Increase Corporate Collaboration with These Technologies
Open floor plans and huddle rooms are helping to foster collaboration and camaraderie in corporate offices spanning virtually every industry. But as more workers telecommute, it’s important to look beyond intra-office communications and explore the ways technology can bring employees closer so managers can get the most out of their workforces.
Recent years have brought advancements in project management applications, as well as the implementation of virtual reality and augmented reality to help workers connect remotely. As these tools become commonplace, brainstorming ideas and even creating products across the miles will become as simple as starting a video conference. With a robust network and a willingness to experiment with new programs, your company can be on the cutting edge of collaboration technology.
Project Management Made Easy
It often seems as if there are as many project management applications as there are projects to manage. In recent years, Asana has begun to overtake Basecamp as the project management app of choice for many businesses.
One thing to consider when choosing project management software is how well it integrates with other apps your workers use. Asana integrates with Dropbox, Google Drive, and Google calendar- among others – making it easy to store, access, and share files across platforms and with multiple users. You can also create tasks directly from email or within Asana’s chat platform.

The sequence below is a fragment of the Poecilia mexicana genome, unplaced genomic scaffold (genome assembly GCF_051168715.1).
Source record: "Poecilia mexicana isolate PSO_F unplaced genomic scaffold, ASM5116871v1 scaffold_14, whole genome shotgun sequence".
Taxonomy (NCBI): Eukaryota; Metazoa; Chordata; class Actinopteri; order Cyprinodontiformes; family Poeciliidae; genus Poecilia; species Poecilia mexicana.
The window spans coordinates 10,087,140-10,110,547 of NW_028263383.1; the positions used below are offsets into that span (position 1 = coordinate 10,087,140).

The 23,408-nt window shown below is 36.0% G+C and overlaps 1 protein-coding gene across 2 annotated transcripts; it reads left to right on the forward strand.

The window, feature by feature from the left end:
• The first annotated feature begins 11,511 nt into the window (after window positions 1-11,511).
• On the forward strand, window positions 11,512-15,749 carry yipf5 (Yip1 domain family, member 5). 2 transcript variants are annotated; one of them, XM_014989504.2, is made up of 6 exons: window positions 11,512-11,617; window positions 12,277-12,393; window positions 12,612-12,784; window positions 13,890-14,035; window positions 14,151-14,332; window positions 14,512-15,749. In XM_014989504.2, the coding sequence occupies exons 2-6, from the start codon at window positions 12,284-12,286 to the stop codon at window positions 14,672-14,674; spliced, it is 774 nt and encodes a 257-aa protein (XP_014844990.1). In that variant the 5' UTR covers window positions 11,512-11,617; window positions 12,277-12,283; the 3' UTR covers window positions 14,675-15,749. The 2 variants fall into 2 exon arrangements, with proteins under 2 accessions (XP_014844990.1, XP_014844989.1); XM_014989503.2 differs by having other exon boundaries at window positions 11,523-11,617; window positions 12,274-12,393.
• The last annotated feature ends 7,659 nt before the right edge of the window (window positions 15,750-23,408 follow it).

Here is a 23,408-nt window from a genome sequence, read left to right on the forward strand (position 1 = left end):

Asana also integrates with Slack, so you can communicate with remote and in-office team members and then add tasks directly to Asana based on your online conversations.
Unified communication systems typically refer to video conferencing, but when common apps integrate, you can create a truly seamless workplace where workers can be productive wherever their desks might be – at home, in the office, or even other locations.
Artificial Intelligence Improves Search, Scheduling, and More
Not only will project management become more convenient as it integrates with communications technology, but the introduction of artificial intelligence into PM apps may help workers automate mundane tasks.
For instance, by using the historical data within the PM software, an AI program could provide actionable insights, next steps within a project, and even develop accurate timelines. It can detect user work patterns and assign tasks on a schedule that minimizes downtime. It can also help centralize research, data, and employee knowledge, streamlining tasks.
The use of AI in project management is still in its infancy, but the expectation is that it can help break down silos and encourage communication and collaboration by giving all team members access to consistent information, in the format they need, when they need.
Right now, chatbots within some PM programs can prompt workers to share their status, by asking questions such as, “What’s urgent right now?” or “What are you working on?”